I hit a decision point about continuing to own Dominion when I was making a significant physical move in my life. At that point, I owned the base set and the Hinterlands expansion, and I knew that as a completionist that I had two choices: keep expanding and own it all - which now includes eight big boxes, three smaller expansions, several promos, and two second edition updates - or liquidate what I had and let it be. (For the record, there are now 275 different Kingdom cards in total among all of the various expansions.)

I chose to clear out the two sets I owned for a few reasons: I knew that I would be able to access Dominion in the future in others' collections; I knew I did not want to buy sleeves, which would eventually become a necessity in order to keep enjoying the game; I had other DBGs that scratched that itch enough so as to make Dominion somewhat superfluous; and I knew that I would always have the chance to play it because it is so popular.

I still really enjoy Dominion, and I rarely turn down a chance to play when it presents itself, which is surprisingly not that often. Maybe others in my gaming circles have similar timing to mine and they feel as though they played it through, or that, like me, they enjoy the themes of other DBGs more, but whatever the reason, Dominion rarely seems to make an appearance at gaming events anymore. Still, I do not regret my decision to clear it out of my collection, and I rarely find myself wanting to play Dominion, especially over my other DBGs, especially because I can play it anytime I want on my phone.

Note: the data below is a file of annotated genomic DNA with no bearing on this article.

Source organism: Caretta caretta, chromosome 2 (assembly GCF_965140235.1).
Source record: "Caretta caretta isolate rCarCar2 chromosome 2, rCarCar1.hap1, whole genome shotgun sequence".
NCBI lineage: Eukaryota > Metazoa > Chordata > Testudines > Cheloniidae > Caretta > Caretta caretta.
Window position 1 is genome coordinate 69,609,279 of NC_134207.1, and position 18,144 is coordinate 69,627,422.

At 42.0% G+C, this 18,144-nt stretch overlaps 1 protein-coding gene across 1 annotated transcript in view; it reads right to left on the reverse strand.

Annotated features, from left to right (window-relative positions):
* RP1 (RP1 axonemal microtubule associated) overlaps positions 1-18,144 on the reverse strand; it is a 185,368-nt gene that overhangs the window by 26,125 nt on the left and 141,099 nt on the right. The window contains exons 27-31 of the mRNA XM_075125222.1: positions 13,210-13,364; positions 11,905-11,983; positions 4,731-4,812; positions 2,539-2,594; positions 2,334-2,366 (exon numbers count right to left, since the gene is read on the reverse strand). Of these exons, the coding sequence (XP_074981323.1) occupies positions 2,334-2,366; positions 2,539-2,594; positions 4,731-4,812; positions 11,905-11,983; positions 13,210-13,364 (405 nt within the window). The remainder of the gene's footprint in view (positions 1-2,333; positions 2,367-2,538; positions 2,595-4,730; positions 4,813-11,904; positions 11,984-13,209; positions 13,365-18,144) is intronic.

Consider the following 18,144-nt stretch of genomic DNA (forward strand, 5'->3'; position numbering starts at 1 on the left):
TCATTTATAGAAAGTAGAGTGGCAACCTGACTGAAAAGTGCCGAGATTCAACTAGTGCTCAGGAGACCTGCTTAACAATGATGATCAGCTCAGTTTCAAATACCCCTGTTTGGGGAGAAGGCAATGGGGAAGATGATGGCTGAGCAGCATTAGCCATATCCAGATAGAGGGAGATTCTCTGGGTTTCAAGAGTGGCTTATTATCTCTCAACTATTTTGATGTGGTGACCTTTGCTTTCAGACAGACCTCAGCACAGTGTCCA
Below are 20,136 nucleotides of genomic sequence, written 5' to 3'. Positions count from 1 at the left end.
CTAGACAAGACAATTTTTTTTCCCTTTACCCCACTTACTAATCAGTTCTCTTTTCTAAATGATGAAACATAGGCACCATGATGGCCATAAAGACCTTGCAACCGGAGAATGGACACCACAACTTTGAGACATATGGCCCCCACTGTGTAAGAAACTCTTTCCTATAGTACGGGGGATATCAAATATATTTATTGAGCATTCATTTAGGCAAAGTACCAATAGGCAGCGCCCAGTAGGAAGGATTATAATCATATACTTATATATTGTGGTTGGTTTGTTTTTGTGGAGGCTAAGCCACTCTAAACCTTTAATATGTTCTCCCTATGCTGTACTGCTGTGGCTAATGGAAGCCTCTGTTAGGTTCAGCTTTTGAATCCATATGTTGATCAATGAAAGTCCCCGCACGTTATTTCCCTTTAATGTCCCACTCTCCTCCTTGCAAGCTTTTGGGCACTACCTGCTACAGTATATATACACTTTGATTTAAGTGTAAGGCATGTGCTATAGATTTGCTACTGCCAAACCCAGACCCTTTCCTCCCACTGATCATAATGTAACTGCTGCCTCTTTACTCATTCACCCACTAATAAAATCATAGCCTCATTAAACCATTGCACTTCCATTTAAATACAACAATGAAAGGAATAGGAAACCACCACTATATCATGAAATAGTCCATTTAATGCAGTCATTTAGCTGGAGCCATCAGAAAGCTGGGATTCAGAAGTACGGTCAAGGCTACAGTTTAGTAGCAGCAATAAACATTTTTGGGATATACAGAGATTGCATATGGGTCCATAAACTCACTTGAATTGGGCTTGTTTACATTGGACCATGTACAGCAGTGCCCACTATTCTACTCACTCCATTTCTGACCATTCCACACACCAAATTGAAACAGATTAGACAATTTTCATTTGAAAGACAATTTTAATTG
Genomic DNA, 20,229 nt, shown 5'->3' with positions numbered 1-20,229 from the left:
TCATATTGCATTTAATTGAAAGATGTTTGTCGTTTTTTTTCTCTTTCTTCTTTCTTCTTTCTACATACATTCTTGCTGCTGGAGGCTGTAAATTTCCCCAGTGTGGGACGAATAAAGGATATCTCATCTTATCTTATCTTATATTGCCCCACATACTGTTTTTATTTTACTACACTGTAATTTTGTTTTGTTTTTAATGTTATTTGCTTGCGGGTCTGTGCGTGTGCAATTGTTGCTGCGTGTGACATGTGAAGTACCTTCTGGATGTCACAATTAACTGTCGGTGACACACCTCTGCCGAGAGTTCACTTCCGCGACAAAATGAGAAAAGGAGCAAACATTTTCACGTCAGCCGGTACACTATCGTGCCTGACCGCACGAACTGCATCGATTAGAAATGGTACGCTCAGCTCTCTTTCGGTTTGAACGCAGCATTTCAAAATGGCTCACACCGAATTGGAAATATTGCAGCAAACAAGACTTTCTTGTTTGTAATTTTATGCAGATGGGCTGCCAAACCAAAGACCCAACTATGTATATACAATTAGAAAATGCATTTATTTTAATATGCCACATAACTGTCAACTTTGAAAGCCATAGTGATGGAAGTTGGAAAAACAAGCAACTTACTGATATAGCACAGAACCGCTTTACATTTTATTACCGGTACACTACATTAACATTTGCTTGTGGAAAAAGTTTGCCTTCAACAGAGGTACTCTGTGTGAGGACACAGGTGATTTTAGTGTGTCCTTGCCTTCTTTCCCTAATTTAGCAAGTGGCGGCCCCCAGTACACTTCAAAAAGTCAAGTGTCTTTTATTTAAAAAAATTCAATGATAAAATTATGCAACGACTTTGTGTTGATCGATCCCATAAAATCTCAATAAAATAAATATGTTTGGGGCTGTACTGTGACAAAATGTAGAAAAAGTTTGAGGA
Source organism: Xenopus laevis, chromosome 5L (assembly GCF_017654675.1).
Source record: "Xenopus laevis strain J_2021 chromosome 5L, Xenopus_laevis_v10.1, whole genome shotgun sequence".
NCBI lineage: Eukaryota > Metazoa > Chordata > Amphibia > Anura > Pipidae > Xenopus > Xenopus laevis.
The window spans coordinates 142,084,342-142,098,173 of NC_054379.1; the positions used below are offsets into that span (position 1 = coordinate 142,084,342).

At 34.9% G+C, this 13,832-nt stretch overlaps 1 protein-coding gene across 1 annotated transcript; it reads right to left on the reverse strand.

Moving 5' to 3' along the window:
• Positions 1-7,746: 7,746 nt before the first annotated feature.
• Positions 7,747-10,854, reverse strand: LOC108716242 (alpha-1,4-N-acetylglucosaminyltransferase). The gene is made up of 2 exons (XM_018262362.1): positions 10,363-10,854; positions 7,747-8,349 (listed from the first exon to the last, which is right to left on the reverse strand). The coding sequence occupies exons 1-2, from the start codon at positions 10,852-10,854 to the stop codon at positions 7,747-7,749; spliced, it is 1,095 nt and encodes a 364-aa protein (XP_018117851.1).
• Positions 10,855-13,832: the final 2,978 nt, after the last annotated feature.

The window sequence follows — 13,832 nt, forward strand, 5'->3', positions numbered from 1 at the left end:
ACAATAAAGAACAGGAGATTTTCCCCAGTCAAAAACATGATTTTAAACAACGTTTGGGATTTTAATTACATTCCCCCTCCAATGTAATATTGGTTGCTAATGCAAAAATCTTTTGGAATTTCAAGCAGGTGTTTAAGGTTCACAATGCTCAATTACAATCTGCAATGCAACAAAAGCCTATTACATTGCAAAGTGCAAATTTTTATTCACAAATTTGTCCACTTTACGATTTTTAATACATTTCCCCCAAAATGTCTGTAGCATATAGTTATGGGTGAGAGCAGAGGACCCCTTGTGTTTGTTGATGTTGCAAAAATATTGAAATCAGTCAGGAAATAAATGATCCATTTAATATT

I did play enough Dominion in the time that I played the game that I was able to create a hierarchy of my favourite sets of cards in order of preference to play. Excluding the most recent sets that have been released since I mostly stopped playing Dominion (Guilds, Empires and Adventures), my order of favour of Dominion sets is: Prosperity; Intrigue; Base Set; Seaside; Hinterlands; Dark Ages; Cornucopia; and Alchemy. Now, onto the rest of the DBGs...

Compiling the list


As I did with the other genres I have reviewed, I went through the BoardGameGeek database and attempted to make a somewhat comprehensive list of all of the DBGs of note. I was able to come up with a list of only 57 games out of 1,872 total entries listed with the "deck / pool building" mechanic. I was quite surprised at how few notable DBGs there actually were, as the genre seemed to be much more ubiquitous than that judging by the space they seemed to take up on game store shelves, but I suppose that there were a lot of expansions featured along with those starter sets.